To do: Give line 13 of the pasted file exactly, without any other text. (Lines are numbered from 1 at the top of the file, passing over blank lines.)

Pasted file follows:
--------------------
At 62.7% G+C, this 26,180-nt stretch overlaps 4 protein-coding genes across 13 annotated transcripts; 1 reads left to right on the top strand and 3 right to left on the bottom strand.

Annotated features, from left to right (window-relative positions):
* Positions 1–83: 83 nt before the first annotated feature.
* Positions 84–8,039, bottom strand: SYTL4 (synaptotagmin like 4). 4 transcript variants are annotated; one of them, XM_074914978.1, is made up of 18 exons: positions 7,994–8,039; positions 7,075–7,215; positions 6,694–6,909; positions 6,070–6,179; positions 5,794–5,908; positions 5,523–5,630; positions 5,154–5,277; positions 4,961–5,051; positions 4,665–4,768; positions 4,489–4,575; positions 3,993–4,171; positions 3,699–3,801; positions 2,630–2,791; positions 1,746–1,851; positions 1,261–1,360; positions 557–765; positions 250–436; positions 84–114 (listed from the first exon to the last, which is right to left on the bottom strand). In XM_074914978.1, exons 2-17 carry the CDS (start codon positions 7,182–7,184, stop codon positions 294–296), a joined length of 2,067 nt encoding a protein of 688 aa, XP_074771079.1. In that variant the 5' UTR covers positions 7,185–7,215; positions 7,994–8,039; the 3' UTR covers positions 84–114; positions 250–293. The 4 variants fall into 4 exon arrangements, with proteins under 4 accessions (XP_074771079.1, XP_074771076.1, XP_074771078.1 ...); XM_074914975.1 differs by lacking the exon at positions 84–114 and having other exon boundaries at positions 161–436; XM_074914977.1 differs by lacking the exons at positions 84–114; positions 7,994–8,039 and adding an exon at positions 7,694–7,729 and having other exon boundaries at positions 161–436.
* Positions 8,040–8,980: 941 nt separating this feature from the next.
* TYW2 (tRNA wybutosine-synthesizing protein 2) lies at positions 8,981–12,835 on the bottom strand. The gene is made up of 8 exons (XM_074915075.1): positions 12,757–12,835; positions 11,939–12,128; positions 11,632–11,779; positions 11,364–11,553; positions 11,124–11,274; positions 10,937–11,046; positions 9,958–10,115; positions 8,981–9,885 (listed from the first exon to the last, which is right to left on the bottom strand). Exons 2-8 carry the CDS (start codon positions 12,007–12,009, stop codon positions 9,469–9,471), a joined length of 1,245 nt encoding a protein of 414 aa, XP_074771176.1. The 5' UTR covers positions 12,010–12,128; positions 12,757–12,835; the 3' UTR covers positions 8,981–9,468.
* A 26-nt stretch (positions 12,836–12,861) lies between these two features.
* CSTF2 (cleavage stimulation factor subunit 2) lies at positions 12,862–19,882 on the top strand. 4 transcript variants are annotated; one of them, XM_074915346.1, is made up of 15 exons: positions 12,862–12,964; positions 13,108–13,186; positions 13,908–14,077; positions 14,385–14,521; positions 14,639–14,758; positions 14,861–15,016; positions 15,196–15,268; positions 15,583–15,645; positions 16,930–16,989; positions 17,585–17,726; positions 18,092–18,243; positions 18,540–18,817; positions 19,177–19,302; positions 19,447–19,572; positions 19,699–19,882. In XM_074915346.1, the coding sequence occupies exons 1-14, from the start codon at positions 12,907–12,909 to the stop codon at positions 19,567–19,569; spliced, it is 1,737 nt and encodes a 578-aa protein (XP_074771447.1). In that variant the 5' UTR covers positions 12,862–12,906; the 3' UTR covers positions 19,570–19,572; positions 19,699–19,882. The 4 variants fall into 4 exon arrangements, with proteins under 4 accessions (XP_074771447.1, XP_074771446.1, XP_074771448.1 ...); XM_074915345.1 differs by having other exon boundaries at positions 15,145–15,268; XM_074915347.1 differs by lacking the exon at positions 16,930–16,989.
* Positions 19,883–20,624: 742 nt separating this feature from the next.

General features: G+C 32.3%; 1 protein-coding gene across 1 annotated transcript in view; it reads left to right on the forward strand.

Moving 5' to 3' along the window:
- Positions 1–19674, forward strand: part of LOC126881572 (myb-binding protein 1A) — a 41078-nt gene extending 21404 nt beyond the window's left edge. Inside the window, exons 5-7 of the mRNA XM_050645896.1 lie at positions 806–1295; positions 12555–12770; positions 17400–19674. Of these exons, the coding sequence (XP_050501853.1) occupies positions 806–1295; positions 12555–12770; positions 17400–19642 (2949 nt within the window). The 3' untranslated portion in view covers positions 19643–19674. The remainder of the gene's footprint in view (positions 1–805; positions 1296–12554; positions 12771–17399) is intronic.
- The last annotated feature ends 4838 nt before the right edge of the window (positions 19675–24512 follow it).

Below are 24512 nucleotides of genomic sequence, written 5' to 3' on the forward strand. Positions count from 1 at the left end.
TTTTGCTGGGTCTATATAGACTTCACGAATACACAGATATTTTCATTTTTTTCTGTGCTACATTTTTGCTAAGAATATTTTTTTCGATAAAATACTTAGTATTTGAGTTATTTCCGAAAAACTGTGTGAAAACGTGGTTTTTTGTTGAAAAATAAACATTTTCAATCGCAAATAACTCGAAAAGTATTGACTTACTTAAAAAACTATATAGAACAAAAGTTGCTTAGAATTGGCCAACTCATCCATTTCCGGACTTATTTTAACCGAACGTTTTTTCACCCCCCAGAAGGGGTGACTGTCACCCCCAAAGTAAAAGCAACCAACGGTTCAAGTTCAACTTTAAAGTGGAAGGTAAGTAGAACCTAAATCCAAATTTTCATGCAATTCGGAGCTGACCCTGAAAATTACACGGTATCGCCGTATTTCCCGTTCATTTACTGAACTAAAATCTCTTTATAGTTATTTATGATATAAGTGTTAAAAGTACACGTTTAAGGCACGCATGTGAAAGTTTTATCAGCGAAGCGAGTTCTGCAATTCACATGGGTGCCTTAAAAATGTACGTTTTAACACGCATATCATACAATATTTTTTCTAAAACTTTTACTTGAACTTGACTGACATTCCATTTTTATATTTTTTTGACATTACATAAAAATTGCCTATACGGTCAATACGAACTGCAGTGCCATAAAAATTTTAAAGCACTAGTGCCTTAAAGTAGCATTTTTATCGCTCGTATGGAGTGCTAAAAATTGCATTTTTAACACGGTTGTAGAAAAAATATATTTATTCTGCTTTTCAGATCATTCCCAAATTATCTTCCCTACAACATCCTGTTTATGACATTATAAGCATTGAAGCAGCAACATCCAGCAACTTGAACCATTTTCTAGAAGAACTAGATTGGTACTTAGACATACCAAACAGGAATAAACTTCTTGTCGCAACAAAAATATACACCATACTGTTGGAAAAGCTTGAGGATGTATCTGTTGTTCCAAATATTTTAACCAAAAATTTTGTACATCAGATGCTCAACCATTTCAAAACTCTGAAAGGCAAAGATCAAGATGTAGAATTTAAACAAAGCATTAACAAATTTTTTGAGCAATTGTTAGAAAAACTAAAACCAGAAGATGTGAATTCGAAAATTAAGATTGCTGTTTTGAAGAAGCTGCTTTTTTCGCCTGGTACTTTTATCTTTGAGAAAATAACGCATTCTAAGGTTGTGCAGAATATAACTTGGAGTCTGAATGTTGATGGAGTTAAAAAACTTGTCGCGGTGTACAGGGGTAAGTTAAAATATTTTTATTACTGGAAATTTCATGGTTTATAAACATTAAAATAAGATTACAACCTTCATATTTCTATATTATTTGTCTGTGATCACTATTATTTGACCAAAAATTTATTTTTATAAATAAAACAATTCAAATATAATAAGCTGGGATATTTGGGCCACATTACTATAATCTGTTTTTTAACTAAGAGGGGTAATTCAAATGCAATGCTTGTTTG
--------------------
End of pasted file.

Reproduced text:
- The last annotated feature ends 4838 nt before the right edge of the window (positions 19675–24512 follow it).